The late Donald Frame’s new translation of Rabelais is fluent, resourceful, and, I believe, accurate, a scholar’s long labor of love.1 Since few except specialists are at ease in his sixteenth-century French, this holds out the promise of being the standard English Rabelais for a generation or so. A fresh version of a famous book may always raise the question of status, a question that ought to be faced squarely at a time when, with our literary inheritance under attack, we cannot afford the luxury of maintaining the whole traditional canon. Those works that do not powerfully address us should be—not, certainly, discarded, for they may speak again tomorrow, but set to one side, their claim on our attention no longer pressed.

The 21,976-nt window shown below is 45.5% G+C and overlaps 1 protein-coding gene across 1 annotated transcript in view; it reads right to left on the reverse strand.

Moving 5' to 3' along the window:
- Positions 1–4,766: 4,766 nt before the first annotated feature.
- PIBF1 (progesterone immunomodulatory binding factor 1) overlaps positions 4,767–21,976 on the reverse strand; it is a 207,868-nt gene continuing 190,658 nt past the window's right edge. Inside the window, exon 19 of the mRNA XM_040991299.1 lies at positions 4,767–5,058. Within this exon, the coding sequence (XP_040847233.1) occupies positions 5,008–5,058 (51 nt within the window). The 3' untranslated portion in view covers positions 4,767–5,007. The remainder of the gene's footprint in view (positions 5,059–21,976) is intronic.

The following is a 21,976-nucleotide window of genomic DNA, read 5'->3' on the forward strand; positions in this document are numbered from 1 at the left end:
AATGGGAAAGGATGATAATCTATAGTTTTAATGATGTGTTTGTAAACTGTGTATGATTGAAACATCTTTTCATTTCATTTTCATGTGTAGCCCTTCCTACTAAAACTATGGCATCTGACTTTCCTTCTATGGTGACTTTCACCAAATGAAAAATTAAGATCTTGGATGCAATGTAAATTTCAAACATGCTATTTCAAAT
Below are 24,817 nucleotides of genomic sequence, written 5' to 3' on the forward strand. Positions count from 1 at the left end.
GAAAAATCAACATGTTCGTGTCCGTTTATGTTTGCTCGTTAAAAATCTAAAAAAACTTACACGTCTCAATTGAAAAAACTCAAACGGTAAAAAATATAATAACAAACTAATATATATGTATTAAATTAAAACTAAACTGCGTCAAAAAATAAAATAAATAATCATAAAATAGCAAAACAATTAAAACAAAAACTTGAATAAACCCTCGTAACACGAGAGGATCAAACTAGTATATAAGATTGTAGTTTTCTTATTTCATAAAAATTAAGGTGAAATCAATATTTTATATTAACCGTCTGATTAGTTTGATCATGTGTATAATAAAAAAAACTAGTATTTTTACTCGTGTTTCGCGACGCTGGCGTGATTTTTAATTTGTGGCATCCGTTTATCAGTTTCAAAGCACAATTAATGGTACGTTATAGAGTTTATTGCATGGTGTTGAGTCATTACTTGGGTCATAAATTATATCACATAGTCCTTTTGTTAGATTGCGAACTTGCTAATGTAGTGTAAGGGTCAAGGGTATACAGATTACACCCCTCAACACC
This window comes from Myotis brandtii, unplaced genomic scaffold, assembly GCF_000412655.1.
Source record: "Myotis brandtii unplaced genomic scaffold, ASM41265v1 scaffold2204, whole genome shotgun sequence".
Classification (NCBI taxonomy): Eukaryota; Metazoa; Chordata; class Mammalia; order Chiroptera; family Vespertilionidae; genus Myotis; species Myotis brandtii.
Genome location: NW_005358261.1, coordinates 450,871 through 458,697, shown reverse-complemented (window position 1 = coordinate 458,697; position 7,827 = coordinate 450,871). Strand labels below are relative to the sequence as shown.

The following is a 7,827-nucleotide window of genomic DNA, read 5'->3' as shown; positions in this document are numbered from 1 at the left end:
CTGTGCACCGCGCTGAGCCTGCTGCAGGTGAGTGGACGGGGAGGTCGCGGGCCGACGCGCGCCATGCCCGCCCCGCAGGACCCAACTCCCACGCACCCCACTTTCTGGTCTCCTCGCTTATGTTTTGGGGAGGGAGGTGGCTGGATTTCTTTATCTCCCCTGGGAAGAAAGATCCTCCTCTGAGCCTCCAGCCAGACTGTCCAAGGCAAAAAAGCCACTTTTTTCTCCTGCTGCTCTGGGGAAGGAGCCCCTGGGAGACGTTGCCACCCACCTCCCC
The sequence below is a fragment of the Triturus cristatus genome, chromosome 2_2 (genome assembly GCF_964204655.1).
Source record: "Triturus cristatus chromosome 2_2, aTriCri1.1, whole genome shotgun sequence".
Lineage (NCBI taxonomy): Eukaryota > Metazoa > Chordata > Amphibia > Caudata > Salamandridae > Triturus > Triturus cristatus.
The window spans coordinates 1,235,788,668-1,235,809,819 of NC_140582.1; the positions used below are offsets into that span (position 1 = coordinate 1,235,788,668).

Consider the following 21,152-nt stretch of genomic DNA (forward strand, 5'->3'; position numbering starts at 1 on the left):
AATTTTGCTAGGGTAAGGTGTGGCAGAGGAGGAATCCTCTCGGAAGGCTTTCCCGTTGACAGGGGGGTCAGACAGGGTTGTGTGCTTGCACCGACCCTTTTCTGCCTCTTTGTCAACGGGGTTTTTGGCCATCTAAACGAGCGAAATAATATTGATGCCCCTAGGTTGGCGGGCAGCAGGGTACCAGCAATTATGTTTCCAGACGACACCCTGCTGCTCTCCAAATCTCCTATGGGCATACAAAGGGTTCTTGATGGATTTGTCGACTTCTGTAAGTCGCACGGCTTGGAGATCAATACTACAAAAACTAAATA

Where does Rabelais stand today? What does he have to offer? To use his...


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